WEDNESDAY, Dec. 7, 2022 (HealthDay News) — A multicomponent intervention delivered on a web-based platform can improve blood pressure (BP) control among individuals with hypertension, according to a study published online Dec. 7 in JAMA Network Open.
Haoqi Zhou, Ph.D., from the Peking Union Medical College & Chinese Academy of Medical Sciences in Beijing, and colleagues established a multicomponent intervention delivered on a web-based telemedicine platform and examined its role on BP control for patients with hypertension in a cluster randomized clinical trial conducted at 66 community health centers in China. A total of 4,118 patients were included in the analysis: 2,985 and 1,133 in the intervention and control groups, respectively.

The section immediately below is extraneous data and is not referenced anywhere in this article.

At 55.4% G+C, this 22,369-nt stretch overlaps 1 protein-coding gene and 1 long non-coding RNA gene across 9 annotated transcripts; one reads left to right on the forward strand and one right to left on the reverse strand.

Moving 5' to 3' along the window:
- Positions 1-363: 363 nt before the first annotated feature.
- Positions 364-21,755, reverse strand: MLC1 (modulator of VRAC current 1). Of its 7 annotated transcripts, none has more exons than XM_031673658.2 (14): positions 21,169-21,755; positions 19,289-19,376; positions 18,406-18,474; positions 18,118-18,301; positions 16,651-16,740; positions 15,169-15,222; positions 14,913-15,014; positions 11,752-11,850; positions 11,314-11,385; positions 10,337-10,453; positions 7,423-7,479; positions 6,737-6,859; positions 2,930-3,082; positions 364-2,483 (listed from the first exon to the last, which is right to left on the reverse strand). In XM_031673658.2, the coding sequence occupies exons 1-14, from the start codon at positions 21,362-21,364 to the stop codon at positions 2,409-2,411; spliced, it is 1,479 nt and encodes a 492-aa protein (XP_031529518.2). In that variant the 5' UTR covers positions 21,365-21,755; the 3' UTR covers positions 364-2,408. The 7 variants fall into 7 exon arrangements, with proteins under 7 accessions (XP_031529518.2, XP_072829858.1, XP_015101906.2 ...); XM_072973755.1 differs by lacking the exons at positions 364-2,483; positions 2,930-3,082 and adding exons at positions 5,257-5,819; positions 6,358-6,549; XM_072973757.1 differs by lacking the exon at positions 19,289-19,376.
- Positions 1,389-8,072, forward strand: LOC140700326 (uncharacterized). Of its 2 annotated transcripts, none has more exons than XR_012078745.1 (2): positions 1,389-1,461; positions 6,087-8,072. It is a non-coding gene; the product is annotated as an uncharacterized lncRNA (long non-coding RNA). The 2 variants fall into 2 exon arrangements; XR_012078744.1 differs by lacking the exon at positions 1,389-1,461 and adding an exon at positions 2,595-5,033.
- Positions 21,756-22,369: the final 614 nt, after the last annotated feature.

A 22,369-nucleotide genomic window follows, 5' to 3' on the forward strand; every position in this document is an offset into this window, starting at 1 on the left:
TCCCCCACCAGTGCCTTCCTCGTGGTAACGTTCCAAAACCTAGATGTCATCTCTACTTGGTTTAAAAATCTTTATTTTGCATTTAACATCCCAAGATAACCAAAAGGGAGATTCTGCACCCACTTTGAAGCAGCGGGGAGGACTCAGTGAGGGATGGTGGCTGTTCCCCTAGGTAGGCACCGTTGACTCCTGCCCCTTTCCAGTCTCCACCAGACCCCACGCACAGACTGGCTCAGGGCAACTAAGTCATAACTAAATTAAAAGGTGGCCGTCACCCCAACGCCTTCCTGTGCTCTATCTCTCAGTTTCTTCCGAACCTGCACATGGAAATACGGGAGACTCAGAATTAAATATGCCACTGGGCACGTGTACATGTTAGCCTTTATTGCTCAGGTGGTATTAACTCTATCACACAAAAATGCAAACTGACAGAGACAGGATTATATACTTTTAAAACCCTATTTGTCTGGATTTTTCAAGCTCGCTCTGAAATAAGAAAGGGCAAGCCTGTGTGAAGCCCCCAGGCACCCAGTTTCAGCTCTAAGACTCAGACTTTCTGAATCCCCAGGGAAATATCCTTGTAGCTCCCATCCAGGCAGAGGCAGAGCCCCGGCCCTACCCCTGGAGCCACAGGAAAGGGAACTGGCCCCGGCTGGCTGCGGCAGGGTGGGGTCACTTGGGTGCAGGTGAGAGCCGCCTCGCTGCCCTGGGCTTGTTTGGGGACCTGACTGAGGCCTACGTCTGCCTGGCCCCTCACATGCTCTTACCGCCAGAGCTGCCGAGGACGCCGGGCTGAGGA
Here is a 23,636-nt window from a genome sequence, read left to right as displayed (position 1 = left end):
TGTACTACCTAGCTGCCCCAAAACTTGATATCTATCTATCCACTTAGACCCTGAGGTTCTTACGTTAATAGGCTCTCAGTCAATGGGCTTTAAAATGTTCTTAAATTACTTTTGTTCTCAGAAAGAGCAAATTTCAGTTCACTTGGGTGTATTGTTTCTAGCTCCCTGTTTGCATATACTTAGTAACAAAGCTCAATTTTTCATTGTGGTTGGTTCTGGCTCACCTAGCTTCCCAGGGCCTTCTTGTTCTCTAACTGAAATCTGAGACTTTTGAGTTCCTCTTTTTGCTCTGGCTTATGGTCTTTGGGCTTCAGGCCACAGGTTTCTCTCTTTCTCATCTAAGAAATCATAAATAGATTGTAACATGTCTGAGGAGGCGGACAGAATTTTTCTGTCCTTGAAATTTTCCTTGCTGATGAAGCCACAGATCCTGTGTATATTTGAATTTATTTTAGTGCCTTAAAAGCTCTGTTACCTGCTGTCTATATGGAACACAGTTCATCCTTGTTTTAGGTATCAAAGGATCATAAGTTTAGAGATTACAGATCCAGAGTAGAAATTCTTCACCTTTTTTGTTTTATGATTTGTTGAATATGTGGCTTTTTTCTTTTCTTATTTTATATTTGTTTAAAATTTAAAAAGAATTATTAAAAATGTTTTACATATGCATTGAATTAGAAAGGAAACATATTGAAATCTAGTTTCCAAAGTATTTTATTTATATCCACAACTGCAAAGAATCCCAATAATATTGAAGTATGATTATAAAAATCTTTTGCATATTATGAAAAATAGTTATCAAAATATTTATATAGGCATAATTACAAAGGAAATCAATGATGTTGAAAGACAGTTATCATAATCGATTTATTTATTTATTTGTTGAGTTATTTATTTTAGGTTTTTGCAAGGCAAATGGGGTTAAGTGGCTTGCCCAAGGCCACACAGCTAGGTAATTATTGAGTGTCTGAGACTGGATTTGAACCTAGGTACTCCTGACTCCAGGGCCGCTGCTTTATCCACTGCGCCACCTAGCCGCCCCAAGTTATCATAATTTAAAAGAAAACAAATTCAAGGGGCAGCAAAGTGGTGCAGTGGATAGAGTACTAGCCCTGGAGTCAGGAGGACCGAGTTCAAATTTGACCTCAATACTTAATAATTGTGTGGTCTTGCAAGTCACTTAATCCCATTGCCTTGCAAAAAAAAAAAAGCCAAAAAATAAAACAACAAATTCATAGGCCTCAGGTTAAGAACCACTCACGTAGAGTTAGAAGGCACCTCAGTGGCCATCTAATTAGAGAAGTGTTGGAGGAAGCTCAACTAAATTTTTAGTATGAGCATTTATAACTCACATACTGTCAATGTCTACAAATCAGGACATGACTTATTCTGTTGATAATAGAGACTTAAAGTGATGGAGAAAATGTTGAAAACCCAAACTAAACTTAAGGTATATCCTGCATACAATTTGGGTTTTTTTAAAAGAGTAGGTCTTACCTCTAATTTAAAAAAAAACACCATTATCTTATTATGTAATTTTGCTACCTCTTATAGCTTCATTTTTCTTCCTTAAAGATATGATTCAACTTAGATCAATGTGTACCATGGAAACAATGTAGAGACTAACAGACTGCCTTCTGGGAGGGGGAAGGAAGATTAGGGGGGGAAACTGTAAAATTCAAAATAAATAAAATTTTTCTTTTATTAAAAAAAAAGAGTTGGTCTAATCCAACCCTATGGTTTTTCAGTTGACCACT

The BP control rate was 22.8 and 22.5 percent in the intervention and control groups, respectively, at baseline. The researchers found that the BP control rate was significantly higher for the intervention group versus the control group after 12 months of the intervention (47.4 versus 30.2 percent; odds ratio, 1.18). The effect of the intervention was −10.1 mm Hg and −1.8 mmHg on systolic and diastolic BP levels, respectively.
“The study provided clinical evidence that telemedicine may be an effective way to manage patients with hypertension in the community and may generate public health benefits across diverse populations,” the authors write.
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